For the originating (sender) VDASP, the following information must be acquired and held:

- Originator’s full verified name.
- The Permanent Account Number (PAN) of the sending person.
- Originator’s wallet addresses used to process the transaction.
- Originator’s date and place of birth or their verified physical address.
- Beneficiary’s (receiver) name and wallet address.

For the beneficiary (receiver) VDASP, the following information must be acquired and held:

- Beneficiary’s verified name.
- Beneficiary’s wallet address used to process the transaction.
- Originator’s name
- Originator’s National Identity Number or Permanent Account Number (PAN).
- Originator’s wallet addresses and physical address or date and place of birth.

When it comes to reporting obligations, the entity must report any suspicious transactions within a week of identification. Reporting entities are further prohibited from disclosing or “tipping off” that a Suspicious Transactions Report (STR) is provided to the FIU-IND.

However, the minimum threshold for Travel Rule compliance is unclear, as the Indian government hasn’t mentioned it in the circular. However, a few Indian exchanges are requesting Travel Rule data for compliance even when the transaction amount is less than $1000.

Unfortunately, instead of adopting a fully automated, privacy-oriented, frictionless Travel Rule solution like Veriscope, a few exchanges in India depend on manual methods to collect personally identifiable information from users (i.e., Google forms, emails, etc).

When it comes to unhosted or non-custodial wallets, the FIU classifies any crypto transfers made to and from them as “high risk” as they may not be hosted on an obligated entity such as an exchange. As per the guidelines, P2P transfers also fall into this category, given that one of the wallets is not hosted.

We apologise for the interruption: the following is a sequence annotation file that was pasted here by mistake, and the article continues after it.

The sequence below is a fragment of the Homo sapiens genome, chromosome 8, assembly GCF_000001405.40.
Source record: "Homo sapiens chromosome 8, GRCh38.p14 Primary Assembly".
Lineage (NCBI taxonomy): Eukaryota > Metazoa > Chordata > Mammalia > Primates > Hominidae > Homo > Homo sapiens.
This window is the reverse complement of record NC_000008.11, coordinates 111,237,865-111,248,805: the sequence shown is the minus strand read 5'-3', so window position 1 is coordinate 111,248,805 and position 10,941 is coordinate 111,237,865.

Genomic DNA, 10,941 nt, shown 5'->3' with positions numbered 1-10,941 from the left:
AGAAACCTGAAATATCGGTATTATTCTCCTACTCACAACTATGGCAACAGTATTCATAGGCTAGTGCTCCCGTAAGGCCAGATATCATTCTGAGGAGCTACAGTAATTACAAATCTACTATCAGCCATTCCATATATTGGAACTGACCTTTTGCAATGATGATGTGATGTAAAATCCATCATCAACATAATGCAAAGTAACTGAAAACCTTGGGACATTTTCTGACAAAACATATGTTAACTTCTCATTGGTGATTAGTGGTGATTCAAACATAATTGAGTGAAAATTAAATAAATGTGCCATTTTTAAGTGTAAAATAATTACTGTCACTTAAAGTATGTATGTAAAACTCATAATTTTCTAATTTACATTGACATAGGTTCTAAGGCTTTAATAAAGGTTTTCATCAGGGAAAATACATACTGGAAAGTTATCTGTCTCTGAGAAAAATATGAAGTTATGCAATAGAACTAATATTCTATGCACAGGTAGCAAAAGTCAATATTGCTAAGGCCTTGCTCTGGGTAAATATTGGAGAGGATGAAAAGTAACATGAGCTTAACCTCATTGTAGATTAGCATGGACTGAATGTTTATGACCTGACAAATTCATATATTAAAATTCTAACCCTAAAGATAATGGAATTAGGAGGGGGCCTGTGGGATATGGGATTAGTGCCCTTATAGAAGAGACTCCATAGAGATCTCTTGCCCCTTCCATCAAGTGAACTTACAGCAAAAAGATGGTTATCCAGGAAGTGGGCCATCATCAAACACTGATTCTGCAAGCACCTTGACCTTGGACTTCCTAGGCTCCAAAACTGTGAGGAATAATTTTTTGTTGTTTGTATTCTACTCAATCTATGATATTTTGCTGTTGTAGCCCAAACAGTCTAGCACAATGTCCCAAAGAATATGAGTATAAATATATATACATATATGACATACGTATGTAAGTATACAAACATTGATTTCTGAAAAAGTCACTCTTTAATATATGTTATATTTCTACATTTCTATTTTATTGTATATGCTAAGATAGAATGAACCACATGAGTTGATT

Hence, when crypto transfers are made between two wallets where at least one of them is a hosted wallet, the compliance responsibility falls on the entity where the wallet is hosted.

“Additional limitations or controls may be put in place on such transfers with unhosted wallets,” according to FIU - IND. 

Concluding Thoughts

The implementation of the Crypto Travel Rule shows that India is gradually regulating the crypto sector and bringing businesses dealing with crypto under the same AML requirements as registered financial institutions like banks.

While it may lead to some short-term challenges, India’s crypto businesses believe this is expected to create a more trustworthy environment in the long run.


About Veriscope

‍Veriscope, the compliance infrastructure on Shyft Network, empowers Virtual Asset Service Providers (VASPs) with the only frictionless solution for complying with the FATF Travel Rule. Enhanced by User Signing, it enables VASPs to directly request cryptographic proof from users’ non-custodial wallets, streamlining the compliance process.For more information, visit our website and contact our team for a discussion. To keep up-to-date on all things crypto regulations, sign up for our newsletter and follow us on X (Formerly Twitter), LinkedIn, Telegram, and Medium.